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Proceedings Paper

Daytime adaptive optics for deep space optical communication
Author(s): Lewis C. Roberts Jr.; Seth Meeker; Sabino Piazzola; J. Chris Shelton
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Paper Abstract

Future deep space missions will tax the ability of existing radio frequency systems to return all the data. In addition, these missions must be able to communicate around the clock, including when the spacecraft is near the Sun. This is especially true for crewed missions. Optical communication can solve these problems, and also offers the promise of being more compact and using less power and mass. Traditional deep space optical communication concepts require large diameter telescopes (<8m) to collect enough photons to provide adequate signal-to-noise ratio. Systems operating during the day will experience strong turbulence which results in large point spread functions. This necessitates photon counting detectors with a large field-of-view which are difficult to build. The large field-of-view also lets in excessive sky background which degrades the communication performance. Adaptive optics (AO) can mitigate this degradation by concentrating the light and thus not needing a large field of view. We present an AO system architecture capable of operating in the daytime and requiring only moderate performance. We present the architecture along with performance predictions of the system for different size telescopes. Finally we include a technology gap list, which will guide future development of the component technologies.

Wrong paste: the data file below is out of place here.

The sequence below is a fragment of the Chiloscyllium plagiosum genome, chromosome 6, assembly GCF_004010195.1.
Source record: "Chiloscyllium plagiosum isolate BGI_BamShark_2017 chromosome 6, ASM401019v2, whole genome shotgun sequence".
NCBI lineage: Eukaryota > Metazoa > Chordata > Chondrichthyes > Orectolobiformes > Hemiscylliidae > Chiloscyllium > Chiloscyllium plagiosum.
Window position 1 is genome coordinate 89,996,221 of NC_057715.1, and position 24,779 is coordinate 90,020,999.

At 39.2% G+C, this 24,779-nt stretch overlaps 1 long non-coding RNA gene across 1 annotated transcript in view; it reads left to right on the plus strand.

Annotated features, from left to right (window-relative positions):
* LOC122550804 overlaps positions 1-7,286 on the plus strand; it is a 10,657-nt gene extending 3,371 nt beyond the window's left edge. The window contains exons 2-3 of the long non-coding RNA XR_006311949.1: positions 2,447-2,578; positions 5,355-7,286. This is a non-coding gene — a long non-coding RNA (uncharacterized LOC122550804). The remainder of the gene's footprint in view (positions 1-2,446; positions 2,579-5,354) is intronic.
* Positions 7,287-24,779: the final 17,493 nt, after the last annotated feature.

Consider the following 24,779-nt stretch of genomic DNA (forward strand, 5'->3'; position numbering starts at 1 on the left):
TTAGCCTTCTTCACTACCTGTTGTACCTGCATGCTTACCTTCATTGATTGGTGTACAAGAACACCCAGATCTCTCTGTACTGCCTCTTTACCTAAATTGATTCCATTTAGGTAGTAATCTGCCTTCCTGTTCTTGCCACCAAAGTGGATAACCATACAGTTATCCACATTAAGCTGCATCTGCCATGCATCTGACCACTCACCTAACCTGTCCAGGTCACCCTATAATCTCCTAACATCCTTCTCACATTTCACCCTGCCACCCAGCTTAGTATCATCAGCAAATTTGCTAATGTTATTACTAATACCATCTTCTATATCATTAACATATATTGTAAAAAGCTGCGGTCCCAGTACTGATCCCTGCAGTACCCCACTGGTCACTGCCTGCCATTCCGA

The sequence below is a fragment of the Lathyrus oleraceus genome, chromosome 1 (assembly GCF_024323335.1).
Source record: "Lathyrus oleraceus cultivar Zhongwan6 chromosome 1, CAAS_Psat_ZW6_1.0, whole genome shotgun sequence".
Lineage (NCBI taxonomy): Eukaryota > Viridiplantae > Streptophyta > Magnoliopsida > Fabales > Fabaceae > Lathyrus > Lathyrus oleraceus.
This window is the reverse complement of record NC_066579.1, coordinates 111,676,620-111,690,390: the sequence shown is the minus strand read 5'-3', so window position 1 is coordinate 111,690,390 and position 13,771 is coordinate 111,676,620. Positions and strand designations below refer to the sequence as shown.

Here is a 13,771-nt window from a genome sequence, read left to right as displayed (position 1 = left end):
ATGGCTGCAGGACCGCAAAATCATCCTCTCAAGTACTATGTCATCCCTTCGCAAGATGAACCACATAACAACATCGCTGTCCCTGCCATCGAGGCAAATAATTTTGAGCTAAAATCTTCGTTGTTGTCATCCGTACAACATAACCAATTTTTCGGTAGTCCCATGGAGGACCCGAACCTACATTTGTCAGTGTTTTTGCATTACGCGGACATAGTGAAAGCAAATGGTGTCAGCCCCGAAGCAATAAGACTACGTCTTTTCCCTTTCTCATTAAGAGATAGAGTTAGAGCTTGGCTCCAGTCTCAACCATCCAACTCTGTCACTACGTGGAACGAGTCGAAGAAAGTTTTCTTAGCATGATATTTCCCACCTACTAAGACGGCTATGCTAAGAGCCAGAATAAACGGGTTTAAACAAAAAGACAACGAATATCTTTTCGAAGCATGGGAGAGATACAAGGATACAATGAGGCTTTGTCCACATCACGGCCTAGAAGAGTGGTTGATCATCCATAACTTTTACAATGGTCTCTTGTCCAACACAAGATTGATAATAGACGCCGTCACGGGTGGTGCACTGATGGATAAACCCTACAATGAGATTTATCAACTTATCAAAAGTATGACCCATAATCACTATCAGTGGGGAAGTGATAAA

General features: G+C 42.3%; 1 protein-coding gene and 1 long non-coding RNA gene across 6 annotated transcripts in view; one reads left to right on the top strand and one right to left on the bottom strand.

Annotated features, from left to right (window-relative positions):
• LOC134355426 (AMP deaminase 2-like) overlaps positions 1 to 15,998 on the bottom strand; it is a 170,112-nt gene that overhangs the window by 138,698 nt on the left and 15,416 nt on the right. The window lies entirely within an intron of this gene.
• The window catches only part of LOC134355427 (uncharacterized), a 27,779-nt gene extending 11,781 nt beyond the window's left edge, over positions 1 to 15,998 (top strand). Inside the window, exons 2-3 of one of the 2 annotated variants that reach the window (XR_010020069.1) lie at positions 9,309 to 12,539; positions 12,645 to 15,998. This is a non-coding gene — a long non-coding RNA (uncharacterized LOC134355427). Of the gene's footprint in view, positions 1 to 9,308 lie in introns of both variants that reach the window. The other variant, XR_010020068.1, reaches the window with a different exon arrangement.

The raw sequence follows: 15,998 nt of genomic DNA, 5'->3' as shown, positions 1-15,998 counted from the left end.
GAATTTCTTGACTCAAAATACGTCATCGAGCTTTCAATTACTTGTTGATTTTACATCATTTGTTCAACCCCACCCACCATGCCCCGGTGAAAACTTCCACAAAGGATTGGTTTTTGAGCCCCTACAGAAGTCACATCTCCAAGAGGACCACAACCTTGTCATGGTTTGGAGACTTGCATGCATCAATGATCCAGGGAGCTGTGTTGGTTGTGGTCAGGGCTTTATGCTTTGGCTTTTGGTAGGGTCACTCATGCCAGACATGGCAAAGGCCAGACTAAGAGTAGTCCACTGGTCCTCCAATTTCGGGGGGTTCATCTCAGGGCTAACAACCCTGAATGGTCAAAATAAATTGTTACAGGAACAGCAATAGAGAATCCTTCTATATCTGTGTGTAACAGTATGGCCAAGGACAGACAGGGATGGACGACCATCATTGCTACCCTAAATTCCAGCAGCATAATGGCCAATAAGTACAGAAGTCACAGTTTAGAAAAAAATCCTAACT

Paper Details

Date Published: 6 September 2019
PDF: 9 pages
Proc. SPIE 11133, Laser Communication and Propagation through the Atmosphere and Oceans VIII, 1113308 (6 September 2019); doi: 10.1117/12.2524633
Show Author Affiliations
Lewis C. Roberts Jr., Jet Propulsion Lab. (United States)
Seth Meeker, Jet Propulsion Lab. (United States)
Sabino Piazzola, Jet Propulsion Lab. (United States)
J. Chris Shelton, Jet Propulsion Lab. (United States)

Published in SPIE Proceedings Vol. 11133:
Laser Communication and Propagation through the Atmosphere and Oceans VIII
Jeremy P. Bos; Alexander M. J. van Eijk; Stephen Hammel, Editor(s)

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